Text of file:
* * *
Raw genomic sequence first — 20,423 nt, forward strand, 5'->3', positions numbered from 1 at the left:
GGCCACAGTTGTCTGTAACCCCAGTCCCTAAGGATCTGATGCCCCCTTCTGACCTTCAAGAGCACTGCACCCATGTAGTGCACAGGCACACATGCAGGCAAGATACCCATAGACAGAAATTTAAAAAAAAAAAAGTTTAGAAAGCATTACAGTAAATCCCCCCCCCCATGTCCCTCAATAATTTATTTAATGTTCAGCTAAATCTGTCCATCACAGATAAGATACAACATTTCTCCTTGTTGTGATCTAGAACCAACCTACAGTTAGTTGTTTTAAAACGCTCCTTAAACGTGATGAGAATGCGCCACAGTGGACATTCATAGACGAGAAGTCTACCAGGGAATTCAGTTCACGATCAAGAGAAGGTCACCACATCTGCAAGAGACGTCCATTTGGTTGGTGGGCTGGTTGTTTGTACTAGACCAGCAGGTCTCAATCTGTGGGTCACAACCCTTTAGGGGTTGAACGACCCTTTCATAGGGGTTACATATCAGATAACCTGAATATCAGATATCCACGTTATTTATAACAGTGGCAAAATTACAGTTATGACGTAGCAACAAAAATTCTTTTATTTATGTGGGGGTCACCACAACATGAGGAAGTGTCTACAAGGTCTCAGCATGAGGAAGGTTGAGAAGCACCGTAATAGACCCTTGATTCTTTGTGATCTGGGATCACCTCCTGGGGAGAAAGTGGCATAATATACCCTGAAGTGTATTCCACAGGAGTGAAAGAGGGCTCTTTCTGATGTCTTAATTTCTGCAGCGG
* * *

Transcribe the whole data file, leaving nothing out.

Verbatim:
Raw genomic sequence first — 20,423 nt, forward strand, 5'->3', positions numbered from 1 at the left:
GGCCACAGTTGTCTGTAACCCCAGTCCCTAAGGATCTGATGCCCCCTTCTGACCTTCAAGAGCACTGCACCCATGTAGTGCACAGGCACACATGCAGGCAAGATACCCATAGACAGAAATTTAAAAAAAAAAAAGTTTAGAAAGCATTACAGTAAATCCCCCCCCCCATGTCCCTCAATAATTTATTTAATGTTCAGCTAAATCTGTCCATCACAGATAAGATACAACATTTCTCCTTGTTGTGATCTAGAACCAACCTACAGTTAGTTGTTTTAAAACGCTCCTTAAACGTGATGAGAATGCGCCACAGTGGACATTCATAGACGAGAAGTCTACCAGGGAATTCAGTTCACGATCAAGAGAAGGTCACCACATCTGCAAGAGACGTCCATTTGGTTGGTGGGCTGGTTGTTTGTACTAGACCAGCAGGTCTCAATCTGTGGGTCACAACCCTTTAGGGGTTGAACGACCCTTTCATAGGGGTTACATATCAGATAACCTGAATATCAGATATCCACGTTATTTATAACAGTGGCAAAATTACAGTTATGACGTAGCAACAAAAATTCTTTTATTTATGTGGGGGTCACCACAACATGAGGAAGTGTCTACAAGGTCTCAGCATGAGGAAGGTTGAGAAGCACCGTAATAGACCCTTGATTCTTTGTGATCTGGGATCACCTCCTGGGGAGAAAGTGGCATAATATACCCTGAAGTGTATTCCACAGGAGTGAAAGAGGGCTCTTTCTGATGTCTTAATTTCTGCAGCGG